No. 1 recruit going to USC; Gophers sign Jimmy Gjere

Two of the top three in-state recruits signed letters of intent to play for Minnesota.

Michael Rietmulder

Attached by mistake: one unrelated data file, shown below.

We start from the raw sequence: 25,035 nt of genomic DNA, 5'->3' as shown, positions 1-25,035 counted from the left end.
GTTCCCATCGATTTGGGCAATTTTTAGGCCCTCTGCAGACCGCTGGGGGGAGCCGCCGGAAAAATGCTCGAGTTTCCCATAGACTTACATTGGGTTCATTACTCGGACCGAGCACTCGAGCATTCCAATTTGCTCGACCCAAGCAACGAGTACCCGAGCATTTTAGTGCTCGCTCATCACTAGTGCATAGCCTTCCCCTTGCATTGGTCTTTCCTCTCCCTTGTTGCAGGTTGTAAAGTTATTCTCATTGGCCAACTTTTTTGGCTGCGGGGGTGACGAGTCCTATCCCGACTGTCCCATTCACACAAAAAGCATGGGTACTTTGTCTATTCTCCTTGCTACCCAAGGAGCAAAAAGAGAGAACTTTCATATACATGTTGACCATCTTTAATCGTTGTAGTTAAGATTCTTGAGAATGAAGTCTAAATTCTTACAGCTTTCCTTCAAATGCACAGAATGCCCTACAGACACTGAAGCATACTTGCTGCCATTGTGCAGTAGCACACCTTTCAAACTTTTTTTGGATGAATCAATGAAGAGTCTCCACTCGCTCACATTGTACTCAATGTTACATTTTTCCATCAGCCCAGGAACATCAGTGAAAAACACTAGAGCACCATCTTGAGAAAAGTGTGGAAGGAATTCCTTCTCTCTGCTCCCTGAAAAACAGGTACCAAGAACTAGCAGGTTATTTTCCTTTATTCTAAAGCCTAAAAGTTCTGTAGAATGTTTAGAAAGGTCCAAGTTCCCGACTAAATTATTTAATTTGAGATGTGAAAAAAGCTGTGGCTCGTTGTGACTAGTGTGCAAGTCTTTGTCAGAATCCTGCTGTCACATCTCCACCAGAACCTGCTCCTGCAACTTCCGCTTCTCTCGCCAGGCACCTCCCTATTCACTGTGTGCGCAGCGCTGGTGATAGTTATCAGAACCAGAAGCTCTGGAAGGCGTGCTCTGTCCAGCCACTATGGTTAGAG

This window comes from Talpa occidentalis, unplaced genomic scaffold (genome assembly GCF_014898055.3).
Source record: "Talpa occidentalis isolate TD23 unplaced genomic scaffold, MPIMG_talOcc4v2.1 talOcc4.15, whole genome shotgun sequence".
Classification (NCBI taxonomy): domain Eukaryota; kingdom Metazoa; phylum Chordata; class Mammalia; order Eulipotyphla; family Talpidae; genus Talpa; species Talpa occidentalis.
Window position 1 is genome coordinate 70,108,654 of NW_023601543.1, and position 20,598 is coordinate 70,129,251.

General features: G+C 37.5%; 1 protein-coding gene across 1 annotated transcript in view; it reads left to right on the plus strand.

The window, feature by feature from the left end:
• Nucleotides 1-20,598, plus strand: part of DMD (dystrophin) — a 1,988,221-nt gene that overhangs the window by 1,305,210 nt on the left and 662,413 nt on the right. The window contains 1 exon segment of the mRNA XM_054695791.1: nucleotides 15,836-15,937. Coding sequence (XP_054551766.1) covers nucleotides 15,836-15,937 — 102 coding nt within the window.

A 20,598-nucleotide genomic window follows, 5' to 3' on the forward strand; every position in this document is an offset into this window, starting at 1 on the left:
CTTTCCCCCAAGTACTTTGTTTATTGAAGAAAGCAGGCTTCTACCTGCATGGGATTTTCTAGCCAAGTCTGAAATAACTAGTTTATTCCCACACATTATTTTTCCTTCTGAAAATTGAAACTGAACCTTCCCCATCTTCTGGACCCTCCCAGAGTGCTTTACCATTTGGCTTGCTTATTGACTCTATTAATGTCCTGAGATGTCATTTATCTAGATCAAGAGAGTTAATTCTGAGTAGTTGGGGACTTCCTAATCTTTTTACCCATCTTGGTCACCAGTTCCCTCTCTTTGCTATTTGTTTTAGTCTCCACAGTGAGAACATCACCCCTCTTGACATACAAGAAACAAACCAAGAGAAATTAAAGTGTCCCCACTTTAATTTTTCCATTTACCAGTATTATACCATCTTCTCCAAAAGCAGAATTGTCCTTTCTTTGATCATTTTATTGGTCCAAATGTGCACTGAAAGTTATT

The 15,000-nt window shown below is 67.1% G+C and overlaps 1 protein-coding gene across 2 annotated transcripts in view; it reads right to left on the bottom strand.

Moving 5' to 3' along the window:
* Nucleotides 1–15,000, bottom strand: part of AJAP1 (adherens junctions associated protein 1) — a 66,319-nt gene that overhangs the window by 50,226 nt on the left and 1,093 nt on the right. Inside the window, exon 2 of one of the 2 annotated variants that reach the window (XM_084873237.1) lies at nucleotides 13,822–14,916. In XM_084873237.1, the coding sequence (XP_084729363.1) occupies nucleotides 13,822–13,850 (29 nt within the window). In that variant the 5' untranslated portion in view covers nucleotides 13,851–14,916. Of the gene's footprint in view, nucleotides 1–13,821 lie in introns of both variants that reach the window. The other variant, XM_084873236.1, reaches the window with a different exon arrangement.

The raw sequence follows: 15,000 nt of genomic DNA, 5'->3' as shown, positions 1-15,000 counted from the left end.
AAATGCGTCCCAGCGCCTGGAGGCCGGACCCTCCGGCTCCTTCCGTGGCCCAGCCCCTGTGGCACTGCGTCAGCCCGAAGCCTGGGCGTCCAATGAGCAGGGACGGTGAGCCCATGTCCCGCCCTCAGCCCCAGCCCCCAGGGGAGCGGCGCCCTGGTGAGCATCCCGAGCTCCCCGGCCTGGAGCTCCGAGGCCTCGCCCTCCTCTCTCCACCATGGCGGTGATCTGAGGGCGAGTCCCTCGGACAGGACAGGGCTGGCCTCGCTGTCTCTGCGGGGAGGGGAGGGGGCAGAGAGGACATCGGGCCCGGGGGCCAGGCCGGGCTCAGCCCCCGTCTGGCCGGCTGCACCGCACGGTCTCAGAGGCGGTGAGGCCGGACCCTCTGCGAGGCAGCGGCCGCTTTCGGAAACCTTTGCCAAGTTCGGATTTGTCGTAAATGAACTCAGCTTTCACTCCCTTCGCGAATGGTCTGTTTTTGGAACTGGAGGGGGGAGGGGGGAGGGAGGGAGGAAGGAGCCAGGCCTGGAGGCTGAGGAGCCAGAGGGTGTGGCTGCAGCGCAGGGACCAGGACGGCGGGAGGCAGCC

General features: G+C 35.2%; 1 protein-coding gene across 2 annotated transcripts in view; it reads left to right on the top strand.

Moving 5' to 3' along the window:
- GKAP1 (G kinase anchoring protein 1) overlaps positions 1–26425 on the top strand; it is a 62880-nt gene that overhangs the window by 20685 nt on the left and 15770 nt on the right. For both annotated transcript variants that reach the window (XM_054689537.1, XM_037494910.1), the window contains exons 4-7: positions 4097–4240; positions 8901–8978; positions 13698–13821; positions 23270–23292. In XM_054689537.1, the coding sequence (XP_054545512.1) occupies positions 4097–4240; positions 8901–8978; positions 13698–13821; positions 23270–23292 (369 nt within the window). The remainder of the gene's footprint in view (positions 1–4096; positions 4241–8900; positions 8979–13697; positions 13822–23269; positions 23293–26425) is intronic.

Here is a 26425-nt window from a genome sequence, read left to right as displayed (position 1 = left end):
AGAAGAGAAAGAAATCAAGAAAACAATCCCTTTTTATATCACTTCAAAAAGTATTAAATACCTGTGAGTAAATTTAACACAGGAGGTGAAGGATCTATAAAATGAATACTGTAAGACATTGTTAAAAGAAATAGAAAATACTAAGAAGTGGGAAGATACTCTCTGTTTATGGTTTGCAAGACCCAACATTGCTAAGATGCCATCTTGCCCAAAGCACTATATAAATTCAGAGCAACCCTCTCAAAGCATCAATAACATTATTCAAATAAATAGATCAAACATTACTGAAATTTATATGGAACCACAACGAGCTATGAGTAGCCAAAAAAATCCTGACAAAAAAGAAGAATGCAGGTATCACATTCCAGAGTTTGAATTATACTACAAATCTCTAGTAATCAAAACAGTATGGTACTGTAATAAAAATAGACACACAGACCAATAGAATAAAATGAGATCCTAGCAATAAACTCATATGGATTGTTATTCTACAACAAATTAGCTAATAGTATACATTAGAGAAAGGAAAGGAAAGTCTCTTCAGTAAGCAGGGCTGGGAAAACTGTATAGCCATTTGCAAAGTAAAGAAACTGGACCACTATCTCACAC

University of Minnesota head football coach Tim Brewster unveiled his 2010 recruiting class Wednesday, which included two of the top three in-state recruits, but not Seantrel Henderson, one of the most sought-after high school players in the nation. The class of 25 student-athletes is ranked 50th nationally by Rivals.com and 68th by Scouts.com based on the talent of the committed recruits. Henderson, a 6-foot-8, 330-pound offensive tackle from Cretin-Derham Hall in St. Paul, was rated the second-highest prospect in the nation by Rivals.com. Henderson announced his decision to attend the University of Southern California on Wednesday âÄî the first day high school football players can sign letters of intent âÄî after a highly publicized recruiting process. The University was said to have been on HendersonâÄôs short list, and the five-star recruit met with Brewster on Sunday evening at TCF Bank Stadium. While Henderson undoubtedly would have been the feather in BrewsterâÄôs maroon baseball cap, the third-year coach landed other top homegrown talent. âÄúWhat weâÄôre trying to do is plant the seed in young peoplesâÄô heads that the dream is to wear maroon and gold,âÄù Brewster said. Brewster was successful in recruiting offensive lineman Jimmy Gjere. Rivals ranks Gjere as the No. 2 player in the state. The four-star recruit went to Irondale High School in New Brighton, Minn., where he was a two-sport athlete, playing hockey and football. Gjere was selected to play in the U.S. Army All-American Game. Irondale football coach Ben Geisler said Gjere is an all-around athlete and a leader on the field. âÄúHe can do anything we ask him to. He honestly could probably start at quarterback for me,âÄù Geisler said. Any disappointment Gophers fans have from not signing Henderson may be alleviated by Gjere, who plays the same position. Geisler said the 6-foot-7, 275-pound Gjere is extremely quick and describes his footwork as âÄúamazing.âÄù Also signing with the Gophers on Wednesday was Woodbury High SchoolâÄôs Lamonte Edwards. Like Gjere, Edwards is a four-star recruit and rated the No. 3 recruit out of Minnesota, according to Rivals. National recruiting expert Tom Lemming ranked Edwards as the No. 23 outside linebacker in the nation, though Brewster said he will play running back at the University. EdwardsâÄô high school coach Beau LaBore said in his sophomore season he questioned EdwardsâÄô commitment to the team after he was having trouble making it to practice. Not long after talking to Edwards about his commitment level, Edwards missed the bulk of a morning practice. LaBore said he was ready to âÄúgive him the businessâÄù before learning the reason for his tardiness. Edwards, who lived eight miles away from the school, did not have a ride and had walked the entire way. âÄúThat was kind of a moment when I was like âÄòOK, this kidâÄôs starting to get it,âÄôâÄù LaBore said. Edwards is one of three running backs in this yearâÄôs class, including Donnell Kirkwood (Delray Beach, Fla.), who could compete for playing time. Brewster said he expects to see many players competing for playing time next season, something he said is a hallmark of great teams. Other notable signees include Tom Parish, a dual-threat quarterback from Hartland, Wisc. Tom Taraska, his high school coach, said Parish comes from a long line of quarterbacks. Taraska said both his father and grandfather were quarterbacks at the University of Wisconsin. Taraska compares Parish to Tyler Donovan, whom newly-hired Gophers quarterbacks coach Jeff Horton coached at Wisconsin. The Gophers signed three players from Lackawanna College in Scranton, Pa., including tight end Tiree Eure, who is already enrolled at the University. Brewster said Euree could help to fill the void left by Nick Tow-Arnett who will graduate this year. Athletics Director Joel Maturi said he approves of BrewsterâÄôs recruiting efforts, but warned of making snap judgments. âÄúI think [Brewster] said it right. Recruiting isnâÄôt an exact science, and I donâÄôt think any of us should fully judge what those facts mean until later,âÄù Maturi said. âÄúOn paper, it looks pretty good.âÄù